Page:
A US study showed rural mid-western men with high amounts of the pesticide diazanon and the herbicides alachlor and atrazine in their urine are far more likely to have abnormal (diluted, deformed and sluggish) sperm.
A study by Belgian toxicologist Dr. Charles Charlier in the Journal of Occupational and Environmental Medicine found that women diagnosed with breast cancer were six to nine times more likely to have the pesticide DDT in their bloodstream compared to women who did not have breast cancer.
A landmark paper published in 1998 by Elizabeth Guillette and colleagues using anthropological and standard pediatric assessments of children to assess the impact of pesticide residues from food and the environment on their health. She compared children in two nearby isolated villages in Mexico, one in which pesticides were routinely used in their farming practices, and one in which they were not used. Everything else in these two villages was the same, genes, lifestyles, diet, climate, culture etc. To assess the memory, and the ability to draw a person. These are standard anthropological assessment tools.
What she found was an impaired cognitive development in the children of the village that routinely used pesticides, as demonstrated by these efforts by four and five year olds to
draw a person. The drawings on the left are by four and five year olds from the village where pesticides are not used, while those on the right are by children of the same age from the village in the valley where children are exposed to pesticide residues in their diet, homes and environment.15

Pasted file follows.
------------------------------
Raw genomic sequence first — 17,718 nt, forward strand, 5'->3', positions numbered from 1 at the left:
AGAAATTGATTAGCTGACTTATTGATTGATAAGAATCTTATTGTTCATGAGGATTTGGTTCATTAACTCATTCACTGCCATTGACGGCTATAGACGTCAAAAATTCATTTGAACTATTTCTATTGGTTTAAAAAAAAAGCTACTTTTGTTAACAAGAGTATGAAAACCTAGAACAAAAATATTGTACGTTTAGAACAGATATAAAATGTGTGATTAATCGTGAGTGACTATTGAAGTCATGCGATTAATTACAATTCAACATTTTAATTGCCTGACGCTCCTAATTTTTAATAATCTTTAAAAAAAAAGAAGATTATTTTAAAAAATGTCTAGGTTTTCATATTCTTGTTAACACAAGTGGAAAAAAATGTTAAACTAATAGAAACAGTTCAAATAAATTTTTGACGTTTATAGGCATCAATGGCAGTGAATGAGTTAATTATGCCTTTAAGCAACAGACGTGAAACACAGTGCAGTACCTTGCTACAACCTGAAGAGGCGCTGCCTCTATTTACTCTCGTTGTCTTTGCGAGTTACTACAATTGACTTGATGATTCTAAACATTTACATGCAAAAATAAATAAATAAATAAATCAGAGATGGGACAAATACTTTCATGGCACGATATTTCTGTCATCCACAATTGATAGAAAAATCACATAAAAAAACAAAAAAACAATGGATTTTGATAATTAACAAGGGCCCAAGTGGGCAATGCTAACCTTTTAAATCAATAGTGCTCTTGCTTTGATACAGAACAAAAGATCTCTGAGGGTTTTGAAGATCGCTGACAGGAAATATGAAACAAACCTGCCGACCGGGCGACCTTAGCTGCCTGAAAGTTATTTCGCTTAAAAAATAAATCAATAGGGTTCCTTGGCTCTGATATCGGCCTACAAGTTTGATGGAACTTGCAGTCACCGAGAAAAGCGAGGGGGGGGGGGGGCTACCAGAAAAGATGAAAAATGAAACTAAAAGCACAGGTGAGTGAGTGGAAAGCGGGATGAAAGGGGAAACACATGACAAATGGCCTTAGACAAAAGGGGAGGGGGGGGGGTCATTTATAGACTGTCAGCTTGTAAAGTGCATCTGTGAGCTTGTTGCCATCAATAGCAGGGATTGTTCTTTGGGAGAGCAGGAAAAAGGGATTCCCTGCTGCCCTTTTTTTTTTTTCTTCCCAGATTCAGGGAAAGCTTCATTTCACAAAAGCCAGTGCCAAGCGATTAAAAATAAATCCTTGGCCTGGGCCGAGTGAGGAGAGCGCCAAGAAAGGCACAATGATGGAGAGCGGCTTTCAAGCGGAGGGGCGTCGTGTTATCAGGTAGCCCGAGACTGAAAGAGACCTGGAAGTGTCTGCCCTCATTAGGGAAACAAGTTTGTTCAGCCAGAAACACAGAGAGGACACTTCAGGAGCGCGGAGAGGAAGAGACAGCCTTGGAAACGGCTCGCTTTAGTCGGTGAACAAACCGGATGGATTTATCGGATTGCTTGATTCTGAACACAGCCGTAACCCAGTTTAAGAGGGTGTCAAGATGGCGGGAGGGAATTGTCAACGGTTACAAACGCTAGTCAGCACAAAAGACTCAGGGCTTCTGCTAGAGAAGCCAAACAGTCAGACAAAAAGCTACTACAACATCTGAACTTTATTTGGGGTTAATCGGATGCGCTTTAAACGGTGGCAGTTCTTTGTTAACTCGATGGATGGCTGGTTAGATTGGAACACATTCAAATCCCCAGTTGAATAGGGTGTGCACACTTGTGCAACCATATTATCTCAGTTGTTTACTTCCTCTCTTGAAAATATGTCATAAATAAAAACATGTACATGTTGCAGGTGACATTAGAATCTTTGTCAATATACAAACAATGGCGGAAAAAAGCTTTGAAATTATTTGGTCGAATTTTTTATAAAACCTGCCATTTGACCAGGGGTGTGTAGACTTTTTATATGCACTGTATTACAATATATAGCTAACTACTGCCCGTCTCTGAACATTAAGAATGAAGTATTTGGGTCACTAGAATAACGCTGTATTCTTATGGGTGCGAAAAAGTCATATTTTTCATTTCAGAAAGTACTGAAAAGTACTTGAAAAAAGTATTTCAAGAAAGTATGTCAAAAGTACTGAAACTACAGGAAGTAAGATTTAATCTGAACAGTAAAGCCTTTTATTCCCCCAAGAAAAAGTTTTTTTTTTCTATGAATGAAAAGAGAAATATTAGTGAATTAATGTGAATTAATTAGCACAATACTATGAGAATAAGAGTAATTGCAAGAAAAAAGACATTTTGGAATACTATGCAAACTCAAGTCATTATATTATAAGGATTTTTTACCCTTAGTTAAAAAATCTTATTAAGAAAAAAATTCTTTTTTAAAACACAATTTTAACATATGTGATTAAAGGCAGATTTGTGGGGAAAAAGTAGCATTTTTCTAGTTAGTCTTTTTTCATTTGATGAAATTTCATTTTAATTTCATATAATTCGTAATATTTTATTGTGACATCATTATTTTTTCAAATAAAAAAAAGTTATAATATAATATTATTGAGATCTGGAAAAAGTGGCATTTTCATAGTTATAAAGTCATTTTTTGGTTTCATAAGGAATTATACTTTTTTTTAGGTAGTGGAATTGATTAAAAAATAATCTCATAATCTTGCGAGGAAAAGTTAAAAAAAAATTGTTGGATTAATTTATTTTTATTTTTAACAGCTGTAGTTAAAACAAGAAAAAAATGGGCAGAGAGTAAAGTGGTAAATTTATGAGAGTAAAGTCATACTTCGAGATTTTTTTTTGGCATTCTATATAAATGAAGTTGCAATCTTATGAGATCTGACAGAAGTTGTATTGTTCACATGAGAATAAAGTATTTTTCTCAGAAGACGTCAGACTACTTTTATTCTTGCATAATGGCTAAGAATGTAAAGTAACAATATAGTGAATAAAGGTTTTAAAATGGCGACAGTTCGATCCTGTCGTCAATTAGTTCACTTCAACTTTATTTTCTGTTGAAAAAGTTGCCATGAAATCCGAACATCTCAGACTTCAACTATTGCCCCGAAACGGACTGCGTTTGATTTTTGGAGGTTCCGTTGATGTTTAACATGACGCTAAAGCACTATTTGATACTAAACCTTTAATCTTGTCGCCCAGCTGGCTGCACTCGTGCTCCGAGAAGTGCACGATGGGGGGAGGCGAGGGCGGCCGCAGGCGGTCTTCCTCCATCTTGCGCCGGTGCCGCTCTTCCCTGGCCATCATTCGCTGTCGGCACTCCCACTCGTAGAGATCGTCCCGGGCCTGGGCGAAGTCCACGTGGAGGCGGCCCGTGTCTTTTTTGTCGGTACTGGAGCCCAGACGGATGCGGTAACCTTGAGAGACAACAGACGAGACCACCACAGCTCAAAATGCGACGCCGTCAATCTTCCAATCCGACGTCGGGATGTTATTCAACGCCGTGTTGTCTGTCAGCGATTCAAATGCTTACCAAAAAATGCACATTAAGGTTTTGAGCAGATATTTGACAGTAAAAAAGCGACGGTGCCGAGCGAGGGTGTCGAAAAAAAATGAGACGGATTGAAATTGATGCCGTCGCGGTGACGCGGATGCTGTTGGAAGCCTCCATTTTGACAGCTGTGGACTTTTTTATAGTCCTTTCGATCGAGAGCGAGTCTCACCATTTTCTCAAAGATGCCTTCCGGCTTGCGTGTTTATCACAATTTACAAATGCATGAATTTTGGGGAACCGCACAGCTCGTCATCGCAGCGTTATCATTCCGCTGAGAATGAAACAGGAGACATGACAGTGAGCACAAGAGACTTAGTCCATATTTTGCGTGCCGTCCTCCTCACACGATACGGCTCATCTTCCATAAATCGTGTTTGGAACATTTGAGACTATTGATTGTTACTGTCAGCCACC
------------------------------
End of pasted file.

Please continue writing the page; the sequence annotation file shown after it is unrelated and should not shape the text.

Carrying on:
For over 20 years there have been studies showing the increased risk of many diseases such as cancer, weakened immune system, allergies, neurotoxicity, hyperactivity in children, brain allergies, endocrine disruption, decreased mental clarity and poor concentration. The cumulative effect of widespread, chronic, low-level exposure to multiple pesticides is only partially understood.
According to the U.S. EPA’s 2002 list of impaired water bodies, over 635 miles of river
and streams in the Central Valley of California, including the Sacramento and San Joaquin Rivers and Delta, are so polluted by agricultural pesticides that they are unsafe for uses such as fishing, swimming, and drinking.